Mahar v. Astrue

Filing 27

ORDER granting Defendant's 24 Cross-Motion for Summary Judgment; denying Plaintiff's 18 Motion for Summary Judgment. Signed by Judge Frederick J Martone on 3/27/09.(REW, )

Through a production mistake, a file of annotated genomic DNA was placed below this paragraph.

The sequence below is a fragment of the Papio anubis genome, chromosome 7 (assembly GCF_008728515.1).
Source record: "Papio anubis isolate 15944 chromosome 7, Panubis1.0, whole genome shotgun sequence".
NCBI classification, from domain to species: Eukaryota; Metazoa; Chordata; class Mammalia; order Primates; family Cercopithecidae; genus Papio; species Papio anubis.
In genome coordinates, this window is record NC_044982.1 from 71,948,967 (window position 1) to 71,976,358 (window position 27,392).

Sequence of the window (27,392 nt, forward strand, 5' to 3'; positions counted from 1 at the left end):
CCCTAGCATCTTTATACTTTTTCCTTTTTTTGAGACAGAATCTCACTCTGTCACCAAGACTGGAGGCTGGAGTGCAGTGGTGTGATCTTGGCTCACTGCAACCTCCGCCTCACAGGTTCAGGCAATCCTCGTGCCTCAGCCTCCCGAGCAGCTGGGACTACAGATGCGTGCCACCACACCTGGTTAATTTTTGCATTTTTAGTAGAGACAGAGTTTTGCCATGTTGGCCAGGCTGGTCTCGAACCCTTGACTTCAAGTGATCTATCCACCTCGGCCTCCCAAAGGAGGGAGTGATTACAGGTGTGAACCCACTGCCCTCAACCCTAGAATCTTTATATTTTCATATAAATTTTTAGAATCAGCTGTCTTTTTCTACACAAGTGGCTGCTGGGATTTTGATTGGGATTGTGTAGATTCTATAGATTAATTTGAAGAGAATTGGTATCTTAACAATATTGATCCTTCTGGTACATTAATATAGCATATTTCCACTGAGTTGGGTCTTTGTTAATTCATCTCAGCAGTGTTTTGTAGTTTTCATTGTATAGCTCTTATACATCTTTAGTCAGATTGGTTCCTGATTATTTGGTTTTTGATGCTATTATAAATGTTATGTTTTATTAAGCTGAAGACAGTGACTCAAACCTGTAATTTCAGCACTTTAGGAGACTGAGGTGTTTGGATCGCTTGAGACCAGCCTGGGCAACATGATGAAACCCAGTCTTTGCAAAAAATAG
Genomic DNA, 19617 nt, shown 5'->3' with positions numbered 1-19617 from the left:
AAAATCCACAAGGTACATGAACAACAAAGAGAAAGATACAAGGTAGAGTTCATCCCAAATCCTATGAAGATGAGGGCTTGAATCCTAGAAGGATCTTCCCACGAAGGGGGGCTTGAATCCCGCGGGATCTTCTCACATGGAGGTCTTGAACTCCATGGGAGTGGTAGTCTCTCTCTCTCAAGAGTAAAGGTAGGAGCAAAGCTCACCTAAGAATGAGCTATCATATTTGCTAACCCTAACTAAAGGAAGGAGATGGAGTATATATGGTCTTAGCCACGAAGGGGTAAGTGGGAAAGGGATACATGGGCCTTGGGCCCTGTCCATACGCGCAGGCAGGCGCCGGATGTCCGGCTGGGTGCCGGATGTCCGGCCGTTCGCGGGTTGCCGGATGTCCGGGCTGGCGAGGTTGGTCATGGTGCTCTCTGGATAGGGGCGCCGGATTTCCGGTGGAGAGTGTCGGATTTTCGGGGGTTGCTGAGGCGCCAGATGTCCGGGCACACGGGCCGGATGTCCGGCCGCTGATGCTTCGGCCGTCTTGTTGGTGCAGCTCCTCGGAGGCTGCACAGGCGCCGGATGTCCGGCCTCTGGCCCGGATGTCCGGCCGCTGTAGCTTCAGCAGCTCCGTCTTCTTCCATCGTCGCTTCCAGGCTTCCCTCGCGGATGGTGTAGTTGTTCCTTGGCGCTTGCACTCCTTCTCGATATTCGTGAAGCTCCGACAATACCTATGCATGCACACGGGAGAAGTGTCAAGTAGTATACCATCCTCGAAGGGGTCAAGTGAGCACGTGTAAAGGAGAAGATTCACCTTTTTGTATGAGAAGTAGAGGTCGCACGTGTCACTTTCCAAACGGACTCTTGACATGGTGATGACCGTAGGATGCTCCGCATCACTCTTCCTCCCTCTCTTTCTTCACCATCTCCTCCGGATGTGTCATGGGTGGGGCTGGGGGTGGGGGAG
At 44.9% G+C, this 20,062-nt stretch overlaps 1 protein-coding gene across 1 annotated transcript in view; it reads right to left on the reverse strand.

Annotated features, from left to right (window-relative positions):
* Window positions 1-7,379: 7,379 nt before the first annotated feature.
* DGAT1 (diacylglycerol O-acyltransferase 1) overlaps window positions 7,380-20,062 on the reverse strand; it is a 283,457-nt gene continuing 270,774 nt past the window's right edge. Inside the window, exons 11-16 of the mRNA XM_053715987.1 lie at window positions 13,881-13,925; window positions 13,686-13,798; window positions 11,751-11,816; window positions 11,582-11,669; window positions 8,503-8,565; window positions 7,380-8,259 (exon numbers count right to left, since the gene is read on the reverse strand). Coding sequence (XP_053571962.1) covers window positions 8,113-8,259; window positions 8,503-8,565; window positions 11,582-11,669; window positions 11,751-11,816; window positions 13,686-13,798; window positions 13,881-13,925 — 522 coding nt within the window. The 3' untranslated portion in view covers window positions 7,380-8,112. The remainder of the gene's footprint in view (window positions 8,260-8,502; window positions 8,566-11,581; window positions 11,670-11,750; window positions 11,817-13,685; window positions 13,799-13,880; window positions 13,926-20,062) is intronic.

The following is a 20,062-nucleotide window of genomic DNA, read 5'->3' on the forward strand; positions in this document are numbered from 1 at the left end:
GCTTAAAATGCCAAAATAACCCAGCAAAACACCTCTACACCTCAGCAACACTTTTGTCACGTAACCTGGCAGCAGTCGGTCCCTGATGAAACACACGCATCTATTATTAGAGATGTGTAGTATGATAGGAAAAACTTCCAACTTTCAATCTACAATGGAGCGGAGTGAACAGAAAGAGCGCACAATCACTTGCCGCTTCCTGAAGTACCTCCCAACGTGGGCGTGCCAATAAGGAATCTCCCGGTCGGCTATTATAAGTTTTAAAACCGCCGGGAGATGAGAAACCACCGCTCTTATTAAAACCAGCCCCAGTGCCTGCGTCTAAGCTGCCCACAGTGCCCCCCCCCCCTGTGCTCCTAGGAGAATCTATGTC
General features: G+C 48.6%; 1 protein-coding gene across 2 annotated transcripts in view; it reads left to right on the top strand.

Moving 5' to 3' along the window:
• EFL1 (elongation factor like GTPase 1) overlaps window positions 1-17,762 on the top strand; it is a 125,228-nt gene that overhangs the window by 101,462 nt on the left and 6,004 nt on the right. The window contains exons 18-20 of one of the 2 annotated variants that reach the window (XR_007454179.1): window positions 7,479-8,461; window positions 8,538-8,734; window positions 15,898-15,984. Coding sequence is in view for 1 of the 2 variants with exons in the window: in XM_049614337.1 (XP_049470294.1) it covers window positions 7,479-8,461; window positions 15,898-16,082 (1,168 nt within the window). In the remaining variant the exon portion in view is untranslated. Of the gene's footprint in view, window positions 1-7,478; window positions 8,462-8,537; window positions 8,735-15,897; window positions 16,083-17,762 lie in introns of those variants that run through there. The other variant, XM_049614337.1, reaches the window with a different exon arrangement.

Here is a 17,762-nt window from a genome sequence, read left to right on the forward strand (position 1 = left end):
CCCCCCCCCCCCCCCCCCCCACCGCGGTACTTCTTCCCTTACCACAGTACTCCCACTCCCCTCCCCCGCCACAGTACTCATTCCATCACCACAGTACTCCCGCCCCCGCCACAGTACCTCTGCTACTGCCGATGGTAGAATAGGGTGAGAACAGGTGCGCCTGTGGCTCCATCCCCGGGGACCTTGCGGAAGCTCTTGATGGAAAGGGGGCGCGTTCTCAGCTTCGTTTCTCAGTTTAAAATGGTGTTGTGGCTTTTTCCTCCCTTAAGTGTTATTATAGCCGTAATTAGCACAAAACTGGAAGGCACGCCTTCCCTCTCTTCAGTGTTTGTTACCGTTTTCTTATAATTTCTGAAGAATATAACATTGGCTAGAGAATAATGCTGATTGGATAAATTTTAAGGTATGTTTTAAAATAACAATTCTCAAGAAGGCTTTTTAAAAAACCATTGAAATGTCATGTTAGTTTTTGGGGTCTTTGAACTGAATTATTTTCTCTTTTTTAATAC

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1 2 3 4 5 6 7 8 9 10 11 12 13 14 15 16 17 18 19 20 21 22 23 24 25 26 27 28 WO NOT FOR PUBLICATION IN THE UNITED STATES DISTRICT COURT FOR THE DISTRICT OF ARIZONA ) ) ) Plaintiff, ) ) vs. ) ) Michael J. Astrue, Commissioner of Social) ) Security Administration, ) ) Defendant. ) ) Ronald Mahar, No. CV-08-0409-PHX-FJM ORDER Plaintiff filed an application for supplemental security income benefits on June 30, 2005, alleging disability due to degenerative disc disease, degenerative joint disease, and facet arthritis of the lumbar spine, beginning January 7, 1994. Following a hearing, the administrative law judge ("ALJ") issued a decision finding that plaintiff was not disabled and denying benefits. The decision became the final decision of the Commissioner when the Appeals Council denied plaintiff's request for review. Plaintiff then filed this action for judicial review pursuant to 42 U.S.C. §§ 405(g) and 1383(c)(3). We now have before us plaintiff's motion for summary judgment (doc. 18) and supporting memorandum (doc. 19), and defendant's cross-motion for summary judgment (doc. 24) and supporting memorandum (doc. 26). Neither party filed a response or reply. 1 2 3 4 5 6 7 8 9 10 11 12 13 14 15 16 17 18 19 20 21 22 23 24 25 26 27 28 A district court may set aside a denial of benefits "only if it is not supported by substantial evidence or if it is based on legal error." Thomas v. Barnhart, 278 F.3d 947, 954 (9th Cir. 2002). Substantial evidence is "relevant evidence which, considering the record as a whole, a reasonable person might accept as adequate to support a conclusion. Where the evidence is susceptible to more than one rationale interpretation, one of which supports the ALJ's decision, the ALJ's conclusion must be upheld." Id. (citation omitted). The ALJ found that plaintiff can lift or carry 10 pounds frequently and 20 pounds occasionally; sit, stand or walk for six hours in an eight-hour day; with no limits on his ability to operate hand or foot controls. Tr. 16. The ALJ concluded that plaintiff retains the residual functional capacity to perform a full range of light work, and therefore he is not disabled. Id. Plaintiff argues that the ALJ erred in discounting the opinion of treating physician, Belal Sharaf, M.D. Dr. Sharaf completed a medical assessment, indicating that plaintiff retained the residual functional capacity to sit for three hours, stand/walk for two hours; lift 6 to 10 pounds frequently, and 21 to 25 pounds occasionally­findings that would preclude him from full-time employment. Tr. 178-79. The ALJ rejected Dr. Sharaf's opinion to the extent that it was inconsistent with the record as a whole, which otherwise indicated that plaintiff is not disabled. The ALJ relied on the opinion of examining physician Ronald D. Barker, M.D., who described plaintiff "with heavy calluses on his hands, well-developed musculature in both extremities, back and abdomen and deeply tanned from the sun," indicating "ongoing heavy physical activity." Tr. 142, 18. Dr. Barker noted that plaintiff could walk on his heels and toes, hop on each foot, squat and rise from a squatting position without assistance. Tr. 18. He experienced no pain with straight leg raising, either sitting or lying down. (Plaintiff denied that he hopped up and down or raised his legs during his examination by Dr. Barker.) Tr. 18. Dr. Barker concluded that plaintiff retained the functional capacity to perform work at a medium level of exertion. -2- 1 2 3 4 5 6 7 8 9 10 11 12 13 14 15 16 17 18 19 20 21 22 23 24 25 26 27 28 The ALJ also relied on the opinion of treating pain management specialist, Albert Yeh, M.D., who consistently noted that plaintiff did not have any pain symptoms on straight leg raising, focal weakness, muscular atrophy or cervical radicular pain. Tr. 18. He further noted that plaintiff had normal reflexes but had some pain over the lumbar facet joints upon palpation and spasm. He diagnosed plaintiff's lumbar degenerative joint disease/facet arthritis as mild. Tr. 19. An examining physician's independent clinical findings that differ from the findings of a treating physician are substantial evidence to support an ALJ's decision to discount the opinion of a treating physician. Orn v. Astrue, 495 F.3d 625, 632 (9th Cir. 2007). Dr. Barker and Dr. Yeh's independent examinations support the ALJ's conclusion that plaintiff's impairment is not so severe as to prevent him from working. Dr. Sharaf based his assessment on notes from Dr. Yeh, yet Dr. Yeh's assessment did not support a finding of disability. Therefore, the ALJ properly rejected Dr. Sharaf's opinion to the extent it was inconsistent with Dr. Yeh's findings, and to the extent it was inconsistent with the record as a whole. Plaintiff also argues that the ALJ erred because he mistakenly reported that plaintiff was 36 years old at the time of his application for benefits, when in fact he was 47 years old. The regulations define a "younger person" as one who is "under age 50." 20 C.F.R. § 416.963(c). Notwithstanding the ALJ's misstatement, plaintiff fit within the category of "younger person" under the regulations, and therefore plaintiff's age was not a determining factor in the ALJ's conclusion that plaintiff was not disabled. Based on the foregoing, we conclude that substantial evidence in the record supports the ALJ's determination that plaintiff is not disabled. IT IS ORDERED GRANTING defendant's cross-motion for summary judgment (doc. 24), and DENYING plaintiff's motion for summary judgment (doc. 18). DATED this 27th day of March, 2009. -3-

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